The Origin of the Hamburger

Hamburgers are almost daily delicacies for many households in the 21st century. Just like frankfurter and wiener, the name hamburger has its origin in Hamburg, Germany. It is, therefore, a demonym of the second-largest city in Germany.

As the years progressed, the name became more popular and finally took hold among many people, and most people could immediately recongnise a hamburger no matter where they went. Most people know it simply as a burger. However, various kinds of burgers are made from different meats, including chicken, salmon and buffalo meat. We even have vegan burgers which have won various awards.

American Hamburger Origin Theories

Although many people have become accustomed to burgers, its origin is not entirely clear. Hannah Glasse, the author of The Art of Cookery Made Plain and Easy, included the Hamburgh sausage to her 1758 recipes. She suggested it ought to be served roasted plus a toasted bread beneath it. In the 1860s, bread roll warm or rundstuck warm was another popular snack, quite similar to the burger that emigrants enjoyed as they headed to America. In the 1840s, the Hamburg America Line served the hamburg steak between two bread pieces. This might explain the origin of the name and maybe the food’s origin.

Rosa DeLauro, a Connecticut congresswoman, claims that the hamburger was invented in America in the 1900s. She ascribes the main contribution to Louis Lassen, a Danish immigrant who owned Louis’ Lunch, a New Haven dinner. More claims around its invention revolve around Fletcher Davis, Oscar Weber Bilby, Charlie Nagreen, Frank, and Charles Menches. According to White Castle, the famous American hamburger chains, more reliable traces of the origin are found in Germany, and Otto Kuase might be the actual name behind the invention.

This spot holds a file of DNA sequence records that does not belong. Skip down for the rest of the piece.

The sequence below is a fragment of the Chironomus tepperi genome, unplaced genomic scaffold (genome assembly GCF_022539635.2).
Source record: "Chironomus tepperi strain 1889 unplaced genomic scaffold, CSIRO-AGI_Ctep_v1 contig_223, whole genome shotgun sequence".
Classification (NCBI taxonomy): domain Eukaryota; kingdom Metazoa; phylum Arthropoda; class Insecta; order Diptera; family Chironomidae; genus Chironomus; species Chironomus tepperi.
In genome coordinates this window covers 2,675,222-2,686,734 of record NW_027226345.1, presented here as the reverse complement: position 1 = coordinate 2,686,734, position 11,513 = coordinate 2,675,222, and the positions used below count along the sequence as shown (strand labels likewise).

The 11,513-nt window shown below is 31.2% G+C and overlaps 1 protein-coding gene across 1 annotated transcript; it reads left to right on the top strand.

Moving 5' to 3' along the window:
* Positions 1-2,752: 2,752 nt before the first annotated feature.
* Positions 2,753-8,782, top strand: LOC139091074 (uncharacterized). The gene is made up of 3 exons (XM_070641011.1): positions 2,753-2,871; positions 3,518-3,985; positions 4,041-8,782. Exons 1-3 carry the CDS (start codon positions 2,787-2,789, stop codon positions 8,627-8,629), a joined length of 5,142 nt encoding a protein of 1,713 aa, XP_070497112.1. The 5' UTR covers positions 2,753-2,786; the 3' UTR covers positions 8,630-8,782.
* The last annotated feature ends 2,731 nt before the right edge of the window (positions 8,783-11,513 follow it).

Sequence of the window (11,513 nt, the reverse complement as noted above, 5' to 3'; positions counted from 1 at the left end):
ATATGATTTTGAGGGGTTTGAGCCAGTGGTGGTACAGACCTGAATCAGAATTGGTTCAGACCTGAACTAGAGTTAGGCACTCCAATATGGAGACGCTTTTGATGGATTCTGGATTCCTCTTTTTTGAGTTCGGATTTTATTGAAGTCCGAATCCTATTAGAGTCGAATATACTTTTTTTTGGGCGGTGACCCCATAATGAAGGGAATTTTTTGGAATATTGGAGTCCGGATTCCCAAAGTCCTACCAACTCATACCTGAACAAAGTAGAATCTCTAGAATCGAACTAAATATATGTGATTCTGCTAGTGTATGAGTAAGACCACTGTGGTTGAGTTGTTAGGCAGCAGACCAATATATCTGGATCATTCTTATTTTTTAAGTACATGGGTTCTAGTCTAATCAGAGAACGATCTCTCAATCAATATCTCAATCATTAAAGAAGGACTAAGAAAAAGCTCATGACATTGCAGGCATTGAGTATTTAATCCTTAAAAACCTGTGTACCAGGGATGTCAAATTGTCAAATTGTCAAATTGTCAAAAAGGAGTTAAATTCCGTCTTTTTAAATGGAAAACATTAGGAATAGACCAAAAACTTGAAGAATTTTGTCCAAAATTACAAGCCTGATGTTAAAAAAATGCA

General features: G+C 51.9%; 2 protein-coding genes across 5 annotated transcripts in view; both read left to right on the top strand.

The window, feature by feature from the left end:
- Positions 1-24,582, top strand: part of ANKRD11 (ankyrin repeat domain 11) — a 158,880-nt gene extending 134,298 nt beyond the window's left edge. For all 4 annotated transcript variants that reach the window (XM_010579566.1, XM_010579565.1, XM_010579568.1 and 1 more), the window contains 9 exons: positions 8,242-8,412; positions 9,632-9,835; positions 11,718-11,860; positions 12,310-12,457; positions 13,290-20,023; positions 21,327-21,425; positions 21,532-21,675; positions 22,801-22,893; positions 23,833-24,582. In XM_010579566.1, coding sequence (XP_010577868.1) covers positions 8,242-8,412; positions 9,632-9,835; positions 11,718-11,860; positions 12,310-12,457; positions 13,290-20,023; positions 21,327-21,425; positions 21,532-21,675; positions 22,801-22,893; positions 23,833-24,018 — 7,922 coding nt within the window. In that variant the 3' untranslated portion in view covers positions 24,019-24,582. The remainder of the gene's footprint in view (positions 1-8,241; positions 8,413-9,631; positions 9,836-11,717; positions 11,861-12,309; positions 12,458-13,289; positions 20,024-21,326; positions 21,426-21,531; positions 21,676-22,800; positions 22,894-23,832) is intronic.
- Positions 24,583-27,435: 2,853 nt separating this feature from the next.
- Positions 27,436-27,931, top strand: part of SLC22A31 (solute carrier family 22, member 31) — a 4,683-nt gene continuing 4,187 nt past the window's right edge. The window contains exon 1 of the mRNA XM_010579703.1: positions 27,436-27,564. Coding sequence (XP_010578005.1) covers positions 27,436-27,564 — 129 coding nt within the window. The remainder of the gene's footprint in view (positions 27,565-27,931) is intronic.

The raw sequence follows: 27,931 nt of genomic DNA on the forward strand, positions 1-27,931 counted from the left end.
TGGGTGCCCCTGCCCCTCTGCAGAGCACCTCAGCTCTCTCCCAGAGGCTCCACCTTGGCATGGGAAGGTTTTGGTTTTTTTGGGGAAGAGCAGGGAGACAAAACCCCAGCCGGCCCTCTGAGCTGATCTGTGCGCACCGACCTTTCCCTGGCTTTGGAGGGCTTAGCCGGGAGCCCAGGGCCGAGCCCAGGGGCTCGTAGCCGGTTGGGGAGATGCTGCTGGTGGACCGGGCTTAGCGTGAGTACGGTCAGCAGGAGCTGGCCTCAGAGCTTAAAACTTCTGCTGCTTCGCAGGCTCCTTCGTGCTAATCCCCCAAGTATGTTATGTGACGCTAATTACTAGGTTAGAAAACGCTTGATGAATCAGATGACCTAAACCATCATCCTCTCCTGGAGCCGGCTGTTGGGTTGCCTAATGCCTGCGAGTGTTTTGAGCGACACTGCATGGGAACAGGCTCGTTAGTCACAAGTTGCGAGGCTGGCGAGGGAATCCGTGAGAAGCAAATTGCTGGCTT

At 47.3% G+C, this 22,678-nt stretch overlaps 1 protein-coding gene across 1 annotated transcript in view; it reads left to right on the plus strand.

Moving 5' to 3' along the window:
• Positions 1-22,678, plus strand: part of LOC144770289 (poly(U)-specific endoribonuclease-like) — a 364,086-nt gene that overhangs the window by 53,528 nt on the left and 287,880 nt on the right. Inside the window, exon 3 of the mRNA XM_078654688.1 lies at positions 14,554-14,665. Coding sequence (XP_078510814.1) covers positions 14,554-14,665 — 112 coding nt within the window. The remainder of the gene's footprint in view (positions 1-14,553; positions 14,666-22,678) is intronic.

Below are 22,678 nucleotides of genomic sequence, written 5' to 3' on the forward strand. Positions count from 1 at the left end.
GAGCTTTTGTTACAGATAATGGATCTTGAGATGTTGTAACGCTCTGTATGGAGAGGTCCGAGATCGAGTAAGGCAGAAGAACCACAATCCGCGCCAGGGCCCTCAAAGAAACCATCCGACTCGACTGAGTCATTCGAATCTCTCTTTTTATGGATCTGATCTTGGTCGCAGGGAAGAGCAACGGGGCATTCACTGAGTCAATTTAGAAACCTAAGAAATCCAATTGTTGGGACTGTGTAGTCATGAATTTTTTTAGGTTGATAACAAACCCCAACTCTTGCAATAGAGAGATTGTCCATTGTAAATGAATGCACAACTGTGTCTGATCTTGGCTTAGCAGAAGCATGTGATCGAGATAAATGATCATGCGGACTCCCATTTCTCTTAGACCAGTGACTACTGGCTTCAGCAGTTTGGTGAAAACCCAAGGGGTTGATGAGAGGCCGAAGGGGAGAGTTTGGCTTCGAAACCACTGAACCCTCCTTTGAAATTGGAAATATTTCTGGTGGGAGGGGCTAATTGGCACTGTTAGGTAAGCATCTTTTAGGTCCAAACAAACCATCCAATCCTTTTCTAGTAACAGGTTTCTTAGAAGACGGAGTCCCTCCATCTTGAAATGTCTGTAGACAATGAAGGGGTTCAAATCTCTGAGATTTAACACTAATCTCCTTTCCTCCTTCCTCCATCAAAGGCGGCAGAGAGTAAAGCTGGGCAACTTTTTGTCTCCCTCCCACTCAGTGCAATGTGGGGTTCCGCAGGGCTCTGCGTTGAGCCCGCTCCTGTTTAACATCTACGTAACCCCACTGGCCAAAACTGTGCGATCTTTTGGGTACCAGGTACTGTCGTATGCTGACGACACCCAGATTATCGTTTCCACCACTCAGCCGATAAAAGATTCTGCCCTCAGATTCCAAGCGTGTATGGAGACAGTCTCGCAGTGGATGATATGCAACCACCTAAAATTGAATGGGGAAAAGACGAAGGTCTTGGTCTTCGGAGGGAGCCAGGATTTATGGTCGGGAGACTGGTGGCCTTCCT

The Growth of the Hamburger in the US

Louis Lassen’s invention was the first hamburger to be sold in the US in 1900. However, New York Magazine disputes this, claiming that the dish served then was not necessarily a hamburger, since the bread used was toasted. In 1885, Charlie Nagreen placed a meatball between two bread slices and sold them as snacks during the Seymour Fair. He is said to be the man who named the delicacy after the Hamburg steak.

Despite many claims and disputes regarding who invented the hamburger, its popularity started growing significantly around 1904. Fast-food chains and restaurants such as White Castle, Kewpee Hamburgers, Big Boy and Little Tavern played significant roles in making the dish popular between the early 1920s and 1930s.

McDonalds took over the popularity in the 1940s, and fast foods such as Burger King picked up the momentum ever since. Today, you will barely find any restaurant that does not sell a hamburger. When it comes to popularity, cheeseburgers are more popular compared to plain beef or chicken burgers.